To the same effect is the judgment of the Privy Council in the case of Gopal Das & Anr. v Sri Thakurji & Ors[v] reported in in which it has been held that when the objection to the mode of proof is not taken, the party cannot lie by until the case comes before a Court of appeal and then complain for the first time of the mode of proof. That when the objection to be taken is not that the document is in itself inadmissible but that the mode of proof was irregular, it is essential that the objection should be taken at the trial before the document is marked as an exhibit and admitted to the record.
Similarly, in Sarkar on Evidence, 15th Edition, page 1084, it has been stated that where copies of the documents are admitted without objection in the trial Court, no objection to their admissibility can be taken afterwards in the court of appeal. So when a party gives in evidence a certified copy, without proving the circumstances entitling him to give secondary evidence, objection must be taken at the time of admission and such objection will not be allowed at a later stage.
- Objection that Document is Unstamped or not adequately stamped
What is Stamp Duty and on what kind of documents it is has to be paid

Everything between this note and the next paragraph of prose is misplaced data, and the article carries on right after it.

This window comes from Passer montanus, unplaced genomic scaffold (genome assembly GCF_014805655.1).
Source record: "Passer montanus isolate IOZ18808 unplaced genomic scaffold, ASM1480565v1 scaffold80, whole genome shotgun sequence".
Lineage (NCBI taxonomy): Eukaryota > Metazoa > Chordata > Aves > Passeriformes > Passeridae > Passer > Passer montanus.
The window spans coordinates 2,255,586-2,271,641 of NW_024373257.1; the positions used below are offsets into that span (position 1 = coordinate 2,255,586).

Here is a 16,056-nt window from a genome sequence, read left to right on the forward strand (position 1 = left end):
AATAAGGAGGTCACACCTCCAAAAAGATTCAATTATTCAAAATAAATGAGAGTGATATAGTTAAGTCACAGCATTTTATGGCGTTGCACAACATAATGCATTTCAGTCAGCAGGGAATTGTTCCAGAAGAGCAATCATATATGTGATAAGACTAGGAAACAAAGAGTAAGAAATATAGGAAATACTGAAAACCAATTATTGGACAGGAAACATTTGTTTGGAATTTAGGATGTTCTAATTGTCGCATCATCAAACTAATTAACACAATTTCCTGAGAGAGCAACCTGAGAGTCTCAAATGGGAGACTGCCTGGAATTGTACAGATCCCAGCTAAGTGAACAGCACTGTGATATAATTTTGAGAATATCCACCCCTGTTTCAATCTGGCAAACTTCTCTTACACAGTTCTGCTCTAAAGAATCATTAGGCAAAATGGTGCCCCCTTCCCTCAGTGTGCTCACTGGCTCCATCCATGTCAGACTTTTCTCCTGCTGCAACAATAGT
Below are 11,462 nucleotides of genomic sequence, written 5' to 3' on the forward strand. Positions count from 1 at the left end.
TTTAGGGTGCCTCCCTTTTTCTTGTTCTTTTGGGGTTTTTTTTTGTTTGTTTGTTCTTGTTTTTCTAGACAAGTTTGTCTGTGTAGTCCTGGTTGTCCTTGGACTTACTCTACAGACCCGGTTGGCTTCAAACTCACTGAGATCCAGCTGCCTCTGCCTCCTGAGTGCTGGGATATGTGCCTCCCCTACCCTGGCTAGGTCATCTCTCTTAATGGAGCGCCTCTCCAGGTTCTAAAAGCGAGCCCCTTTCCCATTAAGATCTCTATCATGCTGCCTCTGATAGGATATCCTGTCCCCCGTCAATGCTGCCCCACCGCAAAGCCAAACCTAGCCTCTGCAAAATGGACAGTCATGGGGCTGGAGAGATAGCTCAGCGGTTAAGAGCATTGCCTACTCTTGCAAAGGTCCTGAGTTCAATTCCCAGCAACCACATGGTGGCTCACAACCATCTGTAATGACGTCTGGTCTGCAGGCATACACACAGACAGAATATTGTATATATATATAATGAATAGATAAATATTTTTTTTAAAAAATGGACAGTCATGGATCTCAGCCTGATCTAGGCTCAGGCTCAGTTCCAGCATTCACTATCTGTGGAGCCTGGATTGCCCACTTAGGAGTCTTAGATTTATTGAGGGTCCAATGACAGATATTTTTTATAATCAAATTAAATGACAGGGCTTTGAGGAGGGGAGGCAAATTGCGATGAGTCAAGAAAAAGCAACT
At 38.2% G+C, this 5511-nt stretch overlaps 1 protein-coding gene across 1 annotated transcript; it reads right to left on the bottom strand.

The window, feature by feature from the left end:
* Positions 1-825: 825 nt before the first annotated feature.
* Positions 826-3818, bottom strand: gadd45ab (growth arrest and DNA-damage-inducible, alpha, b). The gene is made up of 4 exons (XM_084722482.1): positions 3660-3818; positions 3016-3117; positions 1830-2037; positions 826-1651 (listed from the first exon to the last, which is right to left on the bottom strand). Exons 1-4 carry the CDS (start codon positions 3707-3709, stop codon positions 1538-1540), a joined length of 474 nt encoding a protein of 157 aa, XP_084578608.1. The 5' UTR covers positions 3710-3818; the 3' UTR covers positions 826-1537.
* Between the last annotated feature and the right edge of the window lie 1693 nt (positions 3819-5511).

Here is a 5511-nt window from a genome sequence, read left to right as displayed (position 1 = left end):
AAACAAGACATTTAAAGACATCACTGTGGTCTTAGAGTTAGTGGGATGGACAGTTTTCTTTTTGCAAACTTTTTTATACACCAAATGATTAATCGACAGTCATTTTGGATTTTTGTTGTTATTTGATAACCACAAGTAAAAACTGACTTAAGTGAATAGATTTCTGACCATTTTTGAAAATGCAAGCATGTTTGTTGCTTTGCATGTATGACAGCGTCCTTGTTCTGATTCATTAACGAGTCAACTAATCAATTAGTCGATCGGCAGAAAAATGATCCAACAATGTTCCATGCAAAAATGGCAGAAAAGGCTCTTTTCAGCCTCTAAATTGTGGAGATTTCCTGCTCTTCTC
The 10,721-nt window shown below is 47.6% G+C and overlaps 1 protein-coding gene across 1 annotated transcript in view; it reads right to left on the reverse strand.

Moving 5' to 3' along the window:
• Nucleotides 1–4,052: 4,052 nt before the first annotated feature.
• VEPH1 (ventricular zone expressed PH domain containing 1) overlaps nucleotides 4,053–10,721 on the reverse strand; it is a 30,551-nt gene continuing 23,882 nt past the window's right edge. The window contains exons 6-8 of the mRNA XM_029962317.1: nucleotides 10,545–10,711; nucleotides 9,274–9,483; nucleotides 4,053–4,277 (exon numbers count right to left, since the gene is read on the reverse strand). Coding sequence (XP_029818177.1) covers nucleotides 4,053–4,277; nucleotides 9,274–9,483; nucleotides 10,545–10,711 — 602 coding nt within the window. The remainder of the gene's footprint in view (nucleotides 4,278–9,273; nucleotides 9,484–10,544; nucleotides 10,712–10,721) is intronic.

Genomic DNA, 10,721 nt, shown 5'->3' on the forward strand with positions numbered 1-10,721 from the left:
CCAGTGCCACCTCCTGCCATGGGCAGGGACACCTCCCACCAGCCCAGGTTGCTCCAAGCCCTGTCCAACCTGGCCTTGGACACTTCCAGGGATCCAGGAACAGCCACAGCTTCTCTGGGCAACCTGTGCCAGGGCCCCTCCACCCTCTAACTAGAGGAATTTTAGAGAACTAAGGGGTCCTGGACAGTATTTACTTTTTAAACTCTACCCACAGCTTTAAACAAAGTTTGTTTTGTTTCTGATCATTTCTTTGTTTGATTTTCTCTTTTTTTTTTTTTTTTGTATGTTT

Stamp duty is paid as per the provisions of Section 3 of the Indian Stamp Act, 1899[vi]. Stamp duty is levied to boost revenue for local governments besides lending legality to a document. Stamp duty is a government indirect tax, which is levied on all legal property transactions. Stamp duty is, therefore, a tax which is evidence, as it were, of any purchase or sale of a property between two or more parties.[vii]
Physically transferring property is not considered valid in the eyes of the law. To make such a property transaction valid, the buyer must pay stamp duty, as proof of the purchase has occurred. This duty is computed as a function of the property’s value and is usually some percentage of the total payable amount. While the rate for stamp duty varies from state to state, the general underlying principle behind the duty remains the same. Stamp duty works as a legal tax which must be paid in full during the completion of a transaction. While the buyer usually pays the stamp duty, there are cases, when the buyer and seller decide to split the stamp duty as per an earlier signed agreement.[viii]